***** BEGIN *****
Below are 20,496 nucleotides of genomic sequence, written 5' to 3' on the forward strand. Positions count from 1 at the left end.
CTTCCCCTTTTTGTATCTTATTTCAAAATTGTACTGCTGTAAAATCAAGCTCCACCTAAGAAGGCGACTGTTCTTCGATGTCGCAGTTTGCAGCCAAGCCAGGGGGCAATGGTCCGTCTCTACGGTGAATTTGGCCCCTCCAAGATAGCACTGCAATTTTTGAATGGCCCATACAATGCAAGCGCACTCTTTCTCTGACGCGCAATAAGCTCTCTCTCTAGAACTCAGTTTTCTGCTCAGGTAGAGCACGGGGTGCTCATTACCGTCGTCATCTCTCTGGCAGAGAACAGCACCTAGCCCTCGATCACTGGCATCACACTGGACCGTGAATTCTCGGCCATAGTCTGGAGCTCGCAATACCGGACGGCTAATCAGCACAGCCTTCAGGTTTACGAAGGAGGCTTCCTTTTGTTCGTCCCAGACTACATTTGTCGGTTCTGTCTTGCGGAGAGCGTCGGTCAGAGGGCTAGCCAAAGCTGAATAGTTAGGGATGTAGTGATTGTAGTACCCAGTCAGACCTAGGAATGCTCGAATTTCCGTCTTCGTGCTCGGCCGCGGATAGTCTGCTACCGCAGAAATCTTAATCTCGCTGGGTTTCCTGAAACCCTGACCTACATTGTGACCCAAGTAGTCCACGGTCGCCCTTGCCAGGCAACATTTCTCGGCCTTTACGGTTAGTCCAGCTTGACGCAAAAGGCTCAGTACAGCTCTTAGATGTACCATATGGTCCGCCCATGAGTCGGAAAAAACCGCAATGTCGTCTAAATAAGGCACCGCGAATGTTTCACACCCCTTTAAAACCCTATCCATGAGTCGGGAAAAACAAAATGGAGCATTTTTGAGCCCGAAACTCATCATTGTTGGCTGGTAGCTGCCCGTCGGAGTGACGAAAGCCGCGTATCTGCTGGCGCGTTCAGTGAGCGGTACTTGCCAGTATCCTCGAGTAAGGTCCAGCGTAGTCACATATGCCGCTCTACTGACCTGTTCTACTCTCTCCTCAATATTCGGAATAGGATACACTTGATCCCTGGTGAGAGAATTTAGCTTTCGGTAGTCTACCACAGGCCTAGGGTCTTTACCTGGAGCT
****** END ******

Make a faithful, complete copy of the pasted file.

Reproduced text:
Below are 20,496 nucleotides of genomic sequence, written 5' to 3' on the forward strand. Positions count from 1 at the left end.
CTTCCCCTTTTTGTATCTTATTTCAAAATTGTACTGCTGTAAAATCAAGCTCCACCTAAGAAGGCGACTGTTCTTCGATGTCGCAGTTTGCAGCCAAGCCAGGGGGCAATGGTCCGTCTCTACGGTGAATTTGGCCCCTCCAAGATAGCACTGCAATTTTTGAATGGCCCATACAATGCAAGCGCACTCTTTCTCTGACGCGCAATAAGCTCTCTCTCTAGAACTCAGTTTTCTGCTCAGGTAGAGCACGGGGTGCTCATTACCGTCGTCATCTCTCTGGCAGAGAACAGCACCTAGCCCTCGATCACTGGCATCACACTGGACCGTGAATTCTCGGCCATAGTCTGGAGCTCGCAATACCGGACGGCTAATCAGCACAGCCTTCAGGTTTACGAAGGAGGCTTCCTTTTGTTCGTCCCAGACTACATTTGTCGGTTCTGTCTTGCGGAGAGCGTCGGTCAGAGGGCTAGCCAAAGCTGAATAGTTAGGGATGTAGTGATTGTAGTACCCAGTCAGACCTAGGAATGCTCGAATTTCCGTCTTCGTGCTCGGCCGCGGATAGTCTGCTACCGCAGAAATCTTAATCTCGCTGGGTTTCCTGAAACCCTGACCTACATTGTGACCCAAGTAGTCCACGGTCGCCCTTGCCAGGCAACATTTCTCGGCCTTTACGGTTAGTCCAGCTTGACGCAAAAGGCTCAGTACAGCTCTTAGATGTACCATATGGTCCGCCCATGAGTCGGAAAAAACCGCAATGTCGTCTAAATAAGGCACCGCGAATGTTTCACACCCCTTTAAAACCCTATCCATGAGTCGGGAAAAACAAAATGGAGCATTTTTGAGCCCGAAACTCATCATTGTTGGCTGGTAGCTGCCCGTCGGAGTGACGAAAGCCGCGTATCTGCTGGCGCGTTCAGTGAGCGGTACTTGCCAGTATCCTCGAGTAAGGTCCAGCGTAGTCACATATGCCGCTCTACTGACCTGTTCTACTCTCTCCTCAATATTCGGAATAGGATACACTTGATCCCTGGTGAGAGAATTTAGCTTTCGGTAGTCTACCACAGGCCTAGGGTCTTTACCTGGAGCT